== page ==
- Family and Parenting
Before Speech Therapy-What you can do! 12-18 months
How to stimulate Speech and Language-12-18 months
Children learn to communicate as their early experiences of using their voice to get their needs met are rewarded.For example they cry and get fed or picked up.They babble and you babble and smile back.Speech and language continue to develop by listening and attending to our speech.
Help your child develop listening skills
Children must listen to learn and learn to listen.
- Try to point out sounds around them, such as a clock ticking or a plane flying overhead.
- Point to the noise source and say "listen." Make the noise with your voice.
- Talk about the sounds your child makes when she is in the bath, clapping hands or banging pots.
You must also be a good listener. By giving your child your undivided attention you will show her how to listen to others.
Introduce sounds in a fun way
“Can you hear the doggie -woof-woof”or “the car vroom vroom”, so that your child associates sounds with meaning.
Make the sound effects in songs and games."the runaway train went over the hill and she blew whooo whooooooo"
Be a good model
Be comfortable using “parentese” This is where parents use a softer, higher-pitched, affectionate voice. It also includes plenty of repetition and short simplified sentences. “look at the smile””that’s a lovely smile” Have you got windies””Lets get your windies up”
This is easier for babies to decode.
Do not confuse this with “Baby talk” –where a very different word is used-and do not use “baby talk” -“do you want your boba”? Instead say “do you want your “bottle”
Make talking a part of everything that you do together.
All daily routines should be accompanied by speech, feeding, dressing, and washing. e.g. when in the bath talk about body parts” lets wash your arms, now your legs…”
Recognise and create learning opportunities.
Use daily routines and make the most of new events for your child –like going to the supermarket or visiting a friend. This provides your child with a wonderful opportunity to learn more about the world.
Talk about what your child is doing and what’s going to happen next. For example: When in the car talk about where you are going and whom you are going to see.
Get down on the floor and play with your child. Talk to her while playing, using short simple sentences.
Follow her lead. Talk about what’s happening. “Dolly’s going to sleep now.”Shh dolly’s asleep” “let’s turn the light off’.
Talk about spatial relationships “Let’s put her on the bed.” “Put her in her cot”.” Look the brick is under the car”
Sing Rhymes and songs
Sing rhymes and songs especially those with actions. Encourage your child to IMITATE your actions e.g. clap hands, itsy-bitsy spider, peek-a-boo
Playing music helps children develop listening skills. When you play music, sing along, dance or do the actions - show your enjoyment and your child will have fun too.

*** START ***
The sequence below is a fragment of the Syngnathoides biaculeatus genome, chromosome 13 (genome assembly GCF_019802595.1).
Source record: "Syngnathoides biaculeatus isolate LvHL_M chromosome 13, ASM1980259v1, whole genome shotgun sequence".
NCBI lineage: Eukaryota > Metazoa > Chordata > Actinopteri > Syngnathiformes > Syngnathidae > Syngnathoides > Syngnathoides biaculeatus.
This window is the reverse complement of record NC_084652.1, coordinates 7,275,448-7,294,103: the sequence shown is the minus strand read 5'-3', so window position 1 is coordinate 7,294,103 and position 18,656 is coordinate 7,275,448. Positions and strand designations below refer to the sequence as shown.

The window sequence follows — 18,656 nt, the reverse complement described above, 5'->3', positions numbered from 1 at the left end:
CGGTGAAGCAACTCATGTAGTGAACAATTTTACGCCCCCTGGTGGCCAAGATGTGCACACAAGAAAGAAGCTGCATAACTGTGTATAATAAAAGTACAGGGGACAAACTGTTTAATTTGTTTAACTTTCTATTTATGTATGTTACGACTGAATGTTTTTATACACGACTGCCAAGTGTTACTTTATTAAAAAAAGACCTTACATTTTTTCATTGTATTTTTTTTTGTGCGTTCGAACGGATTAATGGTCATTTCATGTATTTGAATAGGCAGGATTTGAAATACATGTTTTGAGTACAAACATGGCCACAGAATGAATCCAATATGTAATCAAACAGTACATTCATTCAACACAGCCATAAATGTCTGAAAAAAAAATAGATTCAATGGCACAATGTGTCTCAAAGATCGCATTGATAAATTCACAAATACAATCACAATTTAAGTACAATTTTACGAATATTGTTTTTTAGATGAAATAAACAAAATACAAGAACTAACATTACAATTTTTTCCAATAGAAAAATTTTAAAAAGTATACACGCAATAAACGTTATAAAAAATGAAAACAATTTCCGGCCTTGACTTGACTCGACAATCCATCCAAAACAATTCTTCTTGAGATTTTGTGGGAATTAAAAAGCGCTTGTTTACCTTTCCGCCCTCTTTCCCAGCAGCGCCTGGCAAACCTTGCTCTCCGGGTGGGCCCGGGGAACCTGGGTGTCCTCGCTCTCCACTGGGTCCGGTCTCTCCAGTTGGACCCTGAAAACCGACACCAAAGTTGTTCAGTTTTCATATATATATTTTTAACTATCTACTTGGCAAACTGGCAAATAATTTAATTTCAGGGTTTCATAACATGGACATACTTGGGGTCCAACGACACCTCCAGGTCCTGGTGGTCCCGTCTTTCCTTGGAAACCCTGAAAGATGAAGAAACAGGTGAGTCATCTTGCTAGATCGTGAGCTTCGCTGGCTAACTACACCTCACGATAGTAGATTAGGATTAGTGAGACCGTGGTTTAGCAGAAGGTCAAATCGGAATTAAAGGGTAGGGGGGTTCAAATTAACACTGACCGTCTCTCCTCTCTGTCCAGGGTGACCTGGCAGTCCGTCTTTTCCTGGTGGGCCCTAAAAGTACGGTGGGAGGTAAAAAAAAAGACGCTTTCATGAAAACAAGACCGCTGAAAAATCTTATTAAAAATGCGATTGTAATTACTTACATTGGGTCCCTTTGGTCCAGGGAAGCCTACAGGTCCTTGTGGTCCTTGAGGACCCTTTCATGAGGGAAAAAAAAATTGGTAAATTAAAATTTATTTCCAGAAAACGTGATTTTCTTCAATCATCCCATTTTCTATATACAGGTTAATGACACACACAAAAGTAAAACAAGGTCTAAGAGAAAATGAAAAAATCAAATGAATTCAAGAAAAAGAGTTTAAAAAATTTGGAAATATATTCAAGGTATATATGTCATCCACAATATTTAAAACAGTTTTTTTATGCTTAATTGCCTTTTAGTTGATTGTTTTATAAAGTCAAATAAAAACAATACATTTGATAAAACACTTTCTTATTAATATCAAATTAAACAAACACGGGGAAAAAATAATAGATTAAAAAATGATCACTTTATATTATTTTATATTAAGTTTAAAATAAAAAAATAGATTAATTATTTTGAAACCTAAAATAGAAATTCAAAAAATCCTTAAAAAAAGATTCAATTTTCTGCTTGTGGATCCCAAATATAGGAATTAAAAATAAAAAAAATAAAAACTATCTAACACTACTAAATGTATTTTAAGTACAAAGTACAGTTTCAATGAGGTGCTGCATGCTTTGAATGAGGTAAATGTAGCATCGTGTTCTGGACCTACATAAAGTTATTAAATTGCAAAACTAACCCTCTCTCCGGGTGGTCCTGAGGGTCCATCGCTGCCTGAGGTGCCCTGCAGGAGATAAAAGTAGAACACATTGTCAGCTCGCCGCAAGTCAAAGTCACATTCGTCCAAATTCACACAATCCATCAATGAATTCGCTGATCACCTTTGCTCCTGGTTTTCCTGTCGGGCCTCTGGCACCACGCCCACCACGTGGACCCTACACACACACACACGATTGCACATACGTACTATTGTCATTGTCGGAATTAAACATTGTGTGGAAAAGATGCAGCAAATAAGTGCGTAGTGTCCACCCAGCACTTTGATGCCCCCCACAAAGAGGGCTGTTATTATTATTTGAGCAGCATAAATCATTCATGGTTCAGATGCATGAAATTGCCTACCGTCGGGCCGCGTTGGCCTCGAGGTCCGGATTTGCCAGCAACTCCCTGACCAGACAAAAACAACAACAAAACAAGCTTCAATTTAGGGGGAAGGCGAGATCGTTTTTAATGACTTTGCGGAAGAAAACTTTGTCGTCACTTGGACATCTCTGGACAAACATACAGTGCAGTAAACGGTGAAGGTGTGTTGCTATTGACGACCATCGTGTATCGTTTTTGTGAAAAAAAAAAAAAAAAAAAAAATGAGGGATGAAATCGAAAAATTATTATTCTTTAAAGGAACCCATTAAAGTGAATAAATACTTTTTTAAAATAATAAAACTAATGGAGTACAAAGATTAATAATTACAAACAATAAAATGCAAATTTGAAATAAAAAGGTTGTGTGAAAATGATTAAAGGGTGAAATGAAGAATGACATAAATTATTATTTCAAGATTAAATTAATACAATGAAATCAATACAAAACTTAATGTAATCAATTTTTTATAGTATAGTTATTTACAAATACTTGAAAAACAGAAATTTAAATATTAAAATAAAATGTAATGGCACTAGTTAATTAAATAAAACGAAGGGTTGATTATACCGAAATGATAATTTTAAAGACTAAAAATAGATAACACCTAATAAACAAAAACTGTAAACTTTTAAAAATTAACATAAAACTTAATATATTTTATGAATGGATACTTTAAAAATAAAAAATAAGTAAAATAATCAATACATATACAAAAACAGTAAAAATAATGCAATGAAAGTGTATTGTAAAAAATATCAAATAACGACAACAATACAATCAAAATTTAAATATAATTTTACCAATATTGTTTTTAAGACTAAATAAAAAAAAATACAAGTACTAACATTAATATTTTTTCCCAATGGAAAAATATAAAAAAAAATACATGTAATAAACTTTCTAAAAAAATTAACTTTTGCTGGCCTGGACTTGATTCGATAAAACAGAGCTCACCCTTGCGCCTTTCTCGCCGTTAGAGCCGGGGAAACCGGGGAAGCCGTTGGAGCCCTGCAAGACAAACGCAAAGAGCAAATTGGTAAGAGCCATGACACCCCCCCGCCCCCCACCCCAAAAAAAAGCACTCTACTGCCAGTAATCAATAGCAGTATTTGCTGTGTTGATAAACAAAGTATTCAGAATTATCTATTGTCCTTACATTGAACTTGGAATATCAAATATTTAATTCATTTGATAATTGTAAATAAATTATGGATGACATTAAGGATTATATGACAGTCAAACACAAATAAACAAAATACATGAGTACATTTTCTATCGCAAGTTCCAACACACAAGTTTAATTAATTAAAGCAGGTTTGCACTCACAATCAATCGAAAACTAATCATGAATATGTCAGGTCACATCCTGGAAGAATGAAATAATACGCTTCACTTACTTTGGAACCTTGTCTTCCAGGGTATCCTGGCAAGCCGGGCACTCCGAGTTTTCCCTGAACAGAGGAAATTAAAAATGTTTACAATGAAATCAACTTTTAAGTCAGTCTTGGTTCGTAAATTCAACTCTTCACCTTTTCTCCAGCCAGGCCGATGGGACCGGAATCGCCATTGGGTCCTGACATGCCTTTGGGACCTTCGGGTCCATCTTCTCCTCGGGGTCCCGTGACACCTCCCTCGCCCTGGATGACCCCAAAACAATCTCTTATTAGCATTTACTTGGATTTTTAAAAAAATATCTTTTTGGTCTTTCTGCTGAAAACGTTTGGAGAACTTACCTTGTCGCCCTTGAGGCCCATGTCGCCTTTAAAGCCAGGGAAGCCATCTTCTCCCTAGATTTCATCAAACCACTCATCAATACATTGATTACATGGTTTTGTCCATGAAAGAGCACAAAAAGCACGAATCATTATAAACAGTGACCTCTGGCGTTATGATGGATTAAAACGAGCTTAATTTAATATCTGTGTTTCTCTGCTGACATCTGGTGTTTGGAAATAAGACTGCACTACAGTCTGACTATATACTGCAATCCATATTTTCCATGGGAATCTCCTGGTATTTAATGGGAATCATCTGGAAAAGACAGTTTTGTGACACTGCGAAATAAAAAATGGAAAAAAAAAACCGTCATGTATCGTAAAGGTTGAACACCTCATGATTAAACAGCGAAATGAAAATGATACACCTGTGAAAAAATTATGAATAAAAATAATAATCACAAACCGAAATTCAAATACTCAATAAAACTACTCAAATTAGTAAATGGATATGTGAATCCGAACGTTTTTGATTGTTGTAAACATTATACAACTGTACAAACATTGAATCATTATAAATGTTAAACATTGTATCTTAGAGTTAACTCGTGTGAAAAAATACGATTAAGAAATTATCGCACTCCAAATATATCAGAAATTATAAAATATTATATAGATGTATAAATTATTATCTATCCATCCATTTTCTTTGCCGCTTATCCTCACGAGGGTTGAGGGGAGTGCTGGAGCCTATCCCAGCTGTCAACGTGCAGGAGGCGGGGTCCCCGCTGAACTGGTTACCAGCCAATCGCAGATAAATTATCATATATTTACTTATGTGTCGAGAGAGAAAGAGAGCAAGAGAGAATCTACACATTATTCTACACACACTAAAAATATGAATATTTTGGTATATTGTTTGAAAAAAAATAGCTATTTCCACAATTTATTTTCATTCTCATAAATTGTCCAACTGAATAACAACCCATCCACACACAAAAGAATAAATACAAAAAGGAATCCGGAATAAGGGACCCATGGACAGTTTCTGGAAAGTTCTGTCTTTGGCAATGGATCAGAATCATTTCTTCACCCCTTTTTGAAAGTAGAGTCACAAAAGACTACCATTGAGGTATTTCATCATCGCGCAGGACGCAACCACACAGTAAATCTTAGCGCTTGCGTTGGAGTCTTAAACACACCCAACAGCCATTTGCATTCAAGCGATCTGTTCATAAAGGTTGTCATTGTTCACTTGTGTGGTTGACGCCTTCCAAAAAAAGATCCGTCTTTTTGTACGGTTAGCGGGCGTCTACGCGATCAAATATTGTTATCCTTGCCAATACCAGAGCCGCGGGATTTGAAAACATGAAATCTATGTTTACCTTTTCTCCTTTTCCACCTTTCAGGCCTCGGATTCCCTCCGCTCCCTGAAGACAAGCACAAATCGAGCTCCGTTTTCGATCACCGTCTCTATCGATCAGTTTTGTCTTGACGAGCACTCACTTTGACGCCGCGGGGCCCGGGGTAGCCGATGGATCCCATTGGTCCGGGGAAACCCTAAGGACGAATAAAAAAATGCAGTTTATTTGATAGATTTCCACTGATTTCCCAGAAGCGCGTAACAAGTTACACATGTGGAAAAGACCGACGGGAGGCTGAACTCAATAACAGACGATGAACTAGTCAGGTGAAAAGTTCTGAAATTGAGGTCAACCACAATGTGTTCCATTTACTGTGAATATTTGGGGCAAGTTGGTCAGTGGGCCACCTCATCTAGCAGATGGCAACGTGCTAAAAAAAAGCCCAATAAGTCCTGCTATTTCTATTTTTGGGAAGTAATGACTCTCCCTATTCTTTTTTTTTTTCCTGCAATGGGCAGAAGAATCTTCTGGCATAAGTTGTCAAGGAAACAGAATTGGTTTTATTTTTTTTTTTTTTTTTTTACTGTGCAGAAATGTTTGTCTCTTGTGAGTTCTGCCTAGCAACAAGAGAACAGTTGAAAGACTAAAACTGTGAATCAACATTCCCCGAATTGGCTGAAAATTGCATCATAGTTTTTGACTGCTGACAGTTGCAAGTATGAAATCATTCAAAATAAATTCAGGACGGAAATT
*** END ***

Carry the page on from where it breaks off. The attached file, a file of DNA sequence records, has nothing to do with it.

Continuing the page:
Read to your child
It is never too early to enjoy picture books and read to your child.Reading together is an enjoyable experience that will help you to bond with your child. It will also help your child develop, vocabulary and listening skills, and begin to understand visual symbols which will help her to read later on.
However do not ask "whats this"repeatedly.Make it fun. Describe the pictures, carry out the actions, use the voices.Let her join in,anticipate and describe. But follow her lead. If she just want to cuddle up and listen don't force her to participate.
Watch Television or a DVD together.
While watching television is not normally considered an aid to learning speech. However its use is a reality in every household and it can be a very useful tool to expand language if used properly and in moderation.
It can open up a world to a child that she may never experience in real life. However do not leave your child watching alone for long periods, and keep it off when you are doing other activities together.
Watch actively and talk about what’s happening and what’s happened.
Children need to learn that they can control the environment by using their new found speech.Even at this young age they like to feel they have some power.But they still need structure and can get overwhelmed easily.Therefore you should offer choices but limit it to two or three things.
When she is pointing to something ask-“Do you want milk or juice?”
When getting dressed "do you want to wear the red dress or the blue jeans"
Never criticise or expect a performance
Resist the temptation to have your child "perform" for others, unless she enjoys doing so.
She will make lots of mistakes as she works out the sounds and structures of language.Never correct her directly but always be a good model.
When she says "Ted goed away" reply "Yes Ted went away he has to go to school" You're modelling the correct version and expanding the sentence for her.
Praise, praise and more praise
Praise your child for even the smallest accomplishment. Show her how much you enjoy her efforts at communication by responding-whether its her smiles,her babbling,when she imitates you or when she says new sounds or words.
A good website is www.talkingpoint.org.uk